Tuesday, November 22, 2005

The library gets personal

North Carolina State University Libraries will soon allow patrons to sign up for a personalized service that will alert them to new titles and resources of interest, according to a New York Times article. The catch? In order to know what patrons would like based on past choices and preferences, the Libraries will collect and store personal information about their reading habits.

From a marketing standpoint, collecting and analyzing customer histories is a tried and true way to ensure that the right products are being targeted to the right people (for more info, take a look at what database marketing is all about). It's efficient, effective and logical considering the high costs of advertising and promotion and the fact that people are increasingly resistant to mass marketing appeals, but is it worth the privacy risk in the library setting? Your thoughts?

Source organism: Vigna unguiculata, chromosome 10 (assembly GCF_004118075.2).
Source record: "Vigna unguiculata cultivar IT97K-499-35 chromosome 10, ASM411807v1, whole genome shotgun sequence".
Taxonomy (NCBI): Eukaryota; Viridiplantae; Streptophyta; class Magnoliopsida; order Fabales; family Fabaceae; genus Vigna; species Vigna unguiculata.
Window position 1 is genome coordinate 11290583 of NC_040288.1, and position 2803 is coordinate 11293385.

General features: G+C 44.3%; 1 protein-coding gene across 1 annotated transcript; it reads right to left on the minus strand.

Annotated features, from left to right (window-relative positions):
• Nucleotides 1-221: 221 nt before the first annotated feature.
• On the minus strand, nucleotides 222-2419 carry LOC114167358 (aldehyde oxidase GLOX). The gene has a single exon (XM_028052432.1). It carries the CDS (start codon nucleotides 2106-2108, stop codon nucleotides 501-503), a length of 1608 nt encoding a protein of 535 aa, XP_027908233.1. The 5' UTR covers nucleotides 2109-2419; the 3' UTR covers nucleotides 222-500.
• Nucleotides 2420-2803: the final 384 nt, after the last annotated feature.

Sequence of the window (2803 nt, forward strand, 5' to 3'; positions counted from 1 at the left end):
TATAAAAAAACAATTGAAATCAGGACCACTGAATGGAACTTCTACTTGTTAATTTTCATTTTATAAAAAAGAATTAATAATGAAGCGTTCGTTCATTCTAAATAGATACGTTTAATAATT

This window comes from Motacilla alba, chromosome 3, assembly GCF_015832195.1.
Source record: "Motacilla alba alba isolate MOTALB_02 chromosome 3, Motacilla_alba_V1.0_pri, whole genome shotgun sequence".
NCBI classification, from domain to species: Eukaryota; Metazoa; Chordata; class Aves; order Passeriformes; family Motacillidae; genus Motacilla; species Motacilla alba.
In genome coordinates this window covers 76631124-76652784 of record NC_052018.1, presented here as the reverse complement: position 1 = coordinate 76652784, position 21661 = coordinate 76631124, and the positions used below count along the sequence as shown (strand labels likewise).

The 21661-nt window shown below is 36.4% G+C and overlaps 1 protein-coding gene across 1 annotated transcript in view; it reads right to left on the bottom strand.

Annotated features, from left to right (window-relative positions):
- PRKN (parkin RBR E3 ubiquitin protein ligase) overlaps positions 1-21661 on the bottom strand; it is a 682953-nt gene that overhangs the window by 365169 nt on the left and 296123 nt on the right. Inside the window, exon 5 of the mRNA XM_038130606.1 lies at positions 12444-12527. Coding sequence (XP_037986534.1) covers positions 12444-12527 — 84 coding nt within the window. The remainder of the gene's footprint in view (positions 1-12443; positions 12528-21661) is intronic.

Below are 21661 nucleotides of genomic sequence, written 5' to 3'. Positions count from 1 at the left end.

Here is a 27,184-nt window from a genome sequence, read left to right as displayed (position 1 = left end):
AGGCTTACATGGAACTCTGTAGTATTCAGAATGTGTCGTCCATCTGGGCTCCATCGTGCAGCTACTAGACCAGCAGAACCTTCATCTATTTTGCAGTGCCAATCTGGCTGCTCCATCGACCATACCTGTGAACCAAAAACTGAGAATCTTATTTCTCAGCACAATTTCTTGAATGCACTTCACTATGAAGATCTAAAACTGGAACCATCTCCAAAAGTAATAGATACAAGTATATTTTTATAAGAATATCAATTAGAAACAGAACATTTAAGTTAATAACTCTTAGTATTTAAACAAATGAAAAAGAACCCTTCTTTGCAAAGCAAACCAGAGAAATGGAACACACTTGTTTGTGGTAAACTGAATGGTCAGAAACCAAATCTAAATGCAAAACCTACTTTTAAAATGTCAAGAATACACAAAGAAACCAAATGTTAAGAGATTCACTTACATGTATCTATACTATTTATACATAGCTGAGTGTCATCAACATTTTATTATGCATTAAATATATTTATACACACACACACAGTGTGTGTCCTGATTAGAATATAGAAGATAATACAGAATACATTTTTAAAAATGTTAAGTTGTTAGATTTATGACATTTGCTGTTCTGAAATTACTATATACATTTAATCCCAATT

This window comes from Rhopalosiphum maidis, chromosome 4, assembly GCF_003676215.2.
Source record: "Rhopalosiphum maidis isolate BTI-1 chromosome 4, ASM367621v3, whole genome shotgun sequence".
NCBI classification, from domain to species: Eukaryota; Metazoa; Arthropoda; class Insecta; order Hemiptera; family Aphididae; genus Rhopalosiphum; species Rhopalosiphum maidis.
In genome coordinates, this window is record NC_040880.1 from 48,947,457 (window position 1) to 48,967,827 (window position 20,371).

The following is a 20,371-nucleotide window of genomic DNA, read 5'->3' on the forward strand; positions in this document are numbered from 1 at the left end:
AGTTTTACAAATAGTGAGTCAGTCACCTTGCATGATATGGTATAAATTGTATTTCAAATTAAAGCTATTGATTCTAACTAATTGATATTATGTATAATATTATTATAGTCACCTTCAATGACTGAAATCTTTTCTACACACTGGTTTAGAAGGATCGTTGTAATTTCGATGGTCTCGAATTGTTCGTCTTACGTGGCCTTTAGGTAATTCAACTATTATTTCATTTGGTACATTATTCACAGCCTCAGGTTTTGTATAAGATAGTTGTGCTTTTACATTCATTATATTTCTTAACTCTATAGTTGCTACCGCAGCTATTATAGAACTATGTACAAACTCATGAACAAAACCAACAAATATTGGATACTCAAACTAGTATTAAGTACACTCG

[Thanks to my colleague, Monique Prince, for passing this article my way.]

1 comment:

Dan Ream said...

This reminds me of Hennepin County, Minnesota Public Library's RSS service that lets you do any search in their online catalog and then click a button to create an RSS feed that recreates that search for you.
See http://www.hclib.org/pub/search/RSS.cfm

So if I do a "mass murder*" search there, it's on file and connectable to me, right?

Oddly enough the first match in such a search is for the book..
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